This is python-related, honest!
People are always curious about how other people do things. And measuring with wind lidar is something we’d all like to know more about. Are people using 3 lidars for measuring wind resources, or just 1? Are they used with met masts, or not? Why? Are they being used for turbine control or wind farm control?
So, we’re launching a survey today about how people use wind lidar for wind energy applications.
It comes in two parts:
- The survey, which is a Google form.
- A visualisation of the results, which is built using Plotly Dash.
It would be great if you could share some information about your most recent wind lidar deployment, whether for wind resource assessment, plant control, lifting safety, or whatever purpose*. Check out the results, then fill in the survey. Thanks!
* if you want to share details about more than one deployment, just fill in the form again
The visualisations update shortly after someone fills in the survey. We’ve got some dummy data in there at the moment to help anonymise early responses.
We’ll be sharing the results later this Summer through various channels including white papers, IEA Wind Tasks, and there might be a conference contribution too.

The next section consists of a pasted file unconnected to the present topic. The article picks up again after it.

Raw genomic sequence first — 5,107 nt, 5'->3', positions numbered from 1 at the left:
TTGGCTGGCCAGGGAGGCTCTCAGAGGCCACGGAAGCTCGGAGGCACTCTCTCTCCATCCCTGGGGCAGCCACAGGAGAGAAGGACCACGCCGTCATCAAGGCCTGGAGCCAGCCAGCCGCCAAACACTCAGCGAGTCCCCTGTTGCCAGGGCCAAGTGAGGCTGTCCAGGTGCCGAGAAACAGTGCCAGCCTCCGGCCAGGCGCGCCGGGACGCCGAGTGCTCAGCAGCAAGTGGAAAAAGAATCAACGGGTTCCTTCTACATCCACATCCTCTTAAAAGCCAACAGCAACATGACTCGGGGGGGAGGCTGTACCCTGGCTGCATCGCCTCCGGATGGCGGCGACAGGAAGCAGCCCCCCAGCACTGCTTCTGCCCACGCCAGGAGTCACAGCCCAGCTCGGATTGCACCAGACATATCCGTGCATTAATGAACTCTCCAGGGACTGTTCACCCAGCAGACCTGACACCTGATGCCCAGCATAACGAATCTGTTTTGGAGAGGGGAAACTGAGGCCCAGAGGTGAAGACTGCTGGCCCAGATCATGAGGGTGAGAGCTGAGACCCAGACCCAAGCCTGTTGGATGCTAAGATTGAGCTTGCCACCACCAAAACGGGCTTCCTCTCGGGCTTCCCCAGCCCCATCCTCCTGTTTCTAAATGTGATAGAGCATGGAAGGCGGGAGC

The data processing and display is all built with the open source version of Plotly Dash. I am a fan of Dash because of the speed with which you can from concept to prototype and the ease of deployment.
This was all developed on my local machine. I prototype using Jupyter and then convert to plain python for the Dash App.
It’s deployed to https://eu.pythonanywhere.com/, which is a service to host python-based web services. This has several easy-to-select python versions preinstalled and most packages, but you can easily use
pip and install something. Virtual environments can also be used, but they count against your quota. So for some simple applications it might be easier just choose your version of Python in the pythonanywhere control panel, and work with that.
Google forms are great. They are free and quick to set up. The results get dropped into a Google sheet, so it’s very easy to check and moderate the results. I then access the data from the sheet using
gspread, which has good documentation and works well.
At one point we thought about doing the whole thing in Google, using a form to collect the data and a sheet to display the results. We decided against it because of the difficulty of doing the analysis we wanted.
I’d love to hear your thoughts on this. Please share any comments here or get in touch with me at email@example.com. Thanks!
We’d also love to hear from you how you are using wind lidar - so please fill in the survey!
Edit 7. June: you lot make awesome beta testers. I didn’t think there would be ways to break this survey, but you’re finding them!